The men’s and women’s tennis teams returned home from the Army Shootout and the Bucknell Women’s Tennis Fall Classic, respectively, short on victories but with plenty of valuable lessons learned.
The games did not even count for the Cornell men’s tennis team’s overall record – but some athletes, this past weekend’s matches could prove to be their most important of the fall season. As the Red did not send its top-4 players, several freshmen and two sophomores got a chance to strut their stuff against some top-notch opponents. On Saturday, the men faced off against Big Ten powerhouse Penn State and Ivy foe Yale, ranked first and eighth respectively at the Red’s last tournament, the ECAC championships.
“Penn State and Yale both brought their regular lineups except for their top player,” said sophomore Kevin Jay.
Jay was one of only two players, along with freshman Weston Nichols, who scored victories on Saturday, both coming against Yale. The Red lost in straight sets in all six singles matches against Penn State, as well as falling short in its doubles matches.
“We can’t consider Saturday a failure, though,” Jay said. “I felt we hung tough and played aggressive. Half our losses against Yale were in three sets, which shows we fought hard which is what really mattered. This was our chance to show the coaches why we deserve to be in the starting lineup come spring season.”
If Saturday was not a failure, then Sunday was beyond a success, with the Red taking all six singles matches against Army and one of three doubles matches.
“On Sunday, we came out a little more energetic,” Jay said. “We were better at attacking with the forehand, hitting long groundstrokes, then moving to the net for a volley. It also helped that Army’s not as good as Penn State and Yale.”
On the women’s side, when the dust settled after two days of the Bucknell Women’s Tennis Fall Classic, the Red found themselves with several standout performances, boasting remaining players in Flights “B,” “C,” and “D” on Sunday.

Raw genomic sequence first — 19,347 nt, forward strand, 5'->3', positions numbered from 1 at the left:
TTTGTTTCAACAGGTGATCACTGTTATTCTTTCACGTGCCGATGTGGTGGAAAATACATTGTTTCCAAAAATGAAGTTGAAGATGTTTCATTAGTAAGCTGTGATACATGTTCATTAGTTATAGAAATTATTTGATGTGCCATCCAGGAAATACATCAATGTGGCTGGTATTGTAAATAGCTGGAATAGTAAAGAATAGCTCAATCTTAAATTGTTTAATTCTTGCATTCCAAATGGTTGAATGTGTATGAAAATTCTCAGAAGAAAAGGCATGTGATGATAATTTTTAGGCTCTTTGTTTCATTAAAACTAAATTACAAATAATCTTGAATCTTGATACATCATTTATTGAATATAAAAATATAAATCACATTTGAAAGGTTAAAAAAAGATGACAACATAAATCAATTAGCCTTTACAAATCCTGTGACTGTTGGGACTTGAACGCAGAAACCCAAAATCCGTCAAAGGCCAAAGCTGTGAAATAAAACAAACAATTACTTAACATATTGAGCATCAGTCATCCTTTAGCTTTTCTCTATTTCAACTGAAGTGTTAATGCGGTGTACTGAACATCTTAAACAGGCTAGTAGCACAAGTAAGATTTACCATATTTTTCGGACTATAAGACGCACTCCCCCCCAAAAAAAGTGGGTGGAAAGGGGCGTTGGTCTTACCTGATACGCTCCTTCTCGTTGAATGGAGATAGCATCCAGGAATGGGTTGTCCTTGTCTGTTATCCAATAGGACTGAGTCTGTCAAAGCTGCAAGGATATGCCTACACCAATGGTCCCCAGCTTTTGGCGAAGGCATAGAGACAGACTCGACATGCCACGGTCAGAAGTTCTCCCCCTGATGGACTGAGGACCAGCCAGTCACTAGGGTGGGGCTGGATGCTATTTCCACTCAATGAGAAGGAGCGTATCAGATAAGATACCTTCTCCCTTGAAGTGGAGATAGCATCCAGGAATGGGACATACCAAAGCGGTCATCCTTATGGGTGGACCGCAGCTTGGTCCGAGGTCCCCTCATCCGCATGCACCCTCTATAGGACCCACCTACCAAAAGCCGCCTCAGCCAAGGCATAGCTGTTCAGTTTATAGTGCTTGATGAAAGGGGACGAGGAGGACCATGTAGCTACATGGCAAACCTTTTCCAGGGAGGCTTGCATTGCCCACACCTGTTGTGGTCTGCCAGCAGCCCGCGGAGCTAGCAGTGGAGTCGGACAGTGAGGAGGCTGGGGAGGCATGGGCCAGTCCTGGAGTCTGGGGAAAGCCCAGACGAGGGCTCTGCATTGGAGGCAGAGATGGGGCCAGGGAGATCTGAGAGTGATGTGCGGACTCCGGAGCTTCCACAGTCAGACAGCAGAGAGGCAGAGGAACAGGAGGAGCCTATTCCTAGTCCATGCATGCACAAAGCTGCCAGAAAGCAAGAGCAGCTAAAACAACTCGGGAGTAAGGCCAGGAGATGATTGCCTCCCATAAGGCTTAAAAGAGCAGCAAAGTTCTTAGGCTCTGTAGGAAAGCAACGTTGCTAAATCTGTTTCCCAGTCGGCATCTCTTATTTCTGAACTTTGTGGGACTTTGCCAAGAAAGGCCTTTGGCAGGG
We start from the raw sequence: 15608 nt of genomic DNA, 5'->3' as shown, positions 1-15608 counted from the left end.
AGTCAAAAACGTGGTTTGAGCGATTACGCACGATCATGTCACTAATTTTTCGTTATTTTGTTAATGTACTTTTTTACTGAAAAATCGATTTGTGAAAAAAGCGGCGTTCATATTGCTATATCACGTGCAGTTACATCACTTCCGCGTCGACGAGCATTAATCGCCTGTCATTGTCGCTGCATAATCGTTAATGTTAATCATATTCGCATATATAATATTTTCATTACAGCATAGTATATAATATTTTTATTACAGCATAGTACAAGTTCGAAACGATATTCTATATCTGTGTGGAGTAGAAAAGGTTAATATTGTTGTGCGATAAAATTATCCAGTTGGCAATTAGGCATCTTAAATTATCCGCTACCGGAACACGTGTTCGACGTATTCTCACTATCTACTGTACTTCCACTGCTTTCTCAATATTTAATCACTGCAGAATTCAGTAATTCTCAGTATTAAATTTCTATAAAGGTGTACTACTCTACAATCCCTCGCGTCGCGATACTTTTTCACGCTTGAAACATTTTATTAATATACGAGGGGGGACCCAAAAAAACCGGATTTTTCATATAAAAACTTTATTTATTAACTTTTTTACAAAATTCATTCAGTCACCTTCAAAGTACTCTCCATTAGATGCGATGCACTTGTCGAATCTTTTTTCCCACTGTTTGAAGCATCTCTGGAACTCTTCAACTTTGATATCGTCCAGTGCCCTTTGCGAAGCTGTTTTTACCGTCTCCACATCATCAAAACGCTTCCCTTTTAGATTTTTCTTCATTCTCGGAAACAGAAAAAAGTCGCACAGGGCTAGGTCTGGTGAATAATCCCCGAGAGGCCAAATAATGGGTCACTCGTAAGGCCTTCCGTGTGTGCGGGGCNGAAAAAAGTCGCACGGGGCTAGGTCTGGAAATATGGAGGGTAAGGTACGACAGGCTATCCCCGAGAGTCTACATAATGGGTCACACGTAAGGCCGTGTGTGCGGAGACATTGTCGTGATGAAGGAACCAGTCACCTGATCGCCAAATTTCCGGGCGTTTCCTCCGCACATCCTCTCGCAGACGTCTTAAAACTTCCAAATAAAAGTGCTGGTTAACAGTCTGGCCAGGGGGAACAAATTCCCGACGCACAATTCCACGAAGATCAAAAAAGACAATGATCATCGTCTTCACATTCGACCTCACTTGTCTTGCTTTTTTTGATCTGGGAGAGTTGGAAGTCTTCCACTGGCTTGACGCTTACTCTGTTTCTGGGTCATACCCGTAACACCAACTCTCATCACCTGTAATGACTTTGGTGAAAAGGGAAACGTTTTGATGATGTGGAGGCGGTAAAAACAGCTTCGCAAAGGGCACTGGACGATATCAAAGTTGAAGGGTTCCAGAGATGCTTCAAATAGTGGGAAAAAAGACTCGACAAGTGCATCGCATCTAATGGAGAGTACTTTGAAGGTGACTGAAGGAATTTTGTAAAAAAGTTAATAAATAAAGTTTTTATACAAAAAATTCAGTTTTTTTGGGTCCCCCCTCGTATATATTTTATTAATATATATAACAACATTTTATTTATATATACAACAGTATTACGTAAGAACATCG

With sophomore Ashley Ebbert gunning for the “C” Flight championship, senior Liying Wang battling in the “B” Flight consolation final and sophomore Weatherly Schwab still alive in the “D” Flight on the last day of the tournament, Cornell fell short on all three counts. Ebbert – who lost in straight sets to Binghampton’s Nicole Scarrangella, 6-1, 6-2 – said she lost her consistency going into her final match.
“I felt I played a little nervous on Sunday, causing me to be tight and struggle with things like my serve and finishing off points,” she said. “My first three matches, I always played to win instead of playing not to lose, and I told myself I wasn’t leaving the court until I won. That really helped me play the court confidently and put the pressure on my opponent to play the ball. Sunday, I Iost some of that due to nervousness.”
With Cornell sending only five players to Bucknell – the other half of the team having gone to Flushing Meadows, N.Y., last weekend for the Women’s Collegiate Invitational – Ebbert said she felt the intimate atmosphere benefited the Red.
“We had an incredible amount of support, cheering each other on all weekend, running on the court to congratulate each other,” she said. “A little positive attitude can go a long way, and help you have that extra bit of confidence you may need to not be nervous and finish off that one point, or not choke on that one serve.”
In the “A” Flight, freshman Tamara John bowed her head against tricky wind conditions and forged her way to the semifinal, where she lost to St. John’s Barbora Blahutiakova, 6-4, 6-2.
“It was tricky adjusting to the outdoor game,” John said. “Sometimes I fell into the habit of playing like I was indoors, where you try and win the point on the first or second shot of every rally. Outdoors, I really have to be patient and wait for my opening to use my weapon, my forehand.”
Archived article by Cory Bennett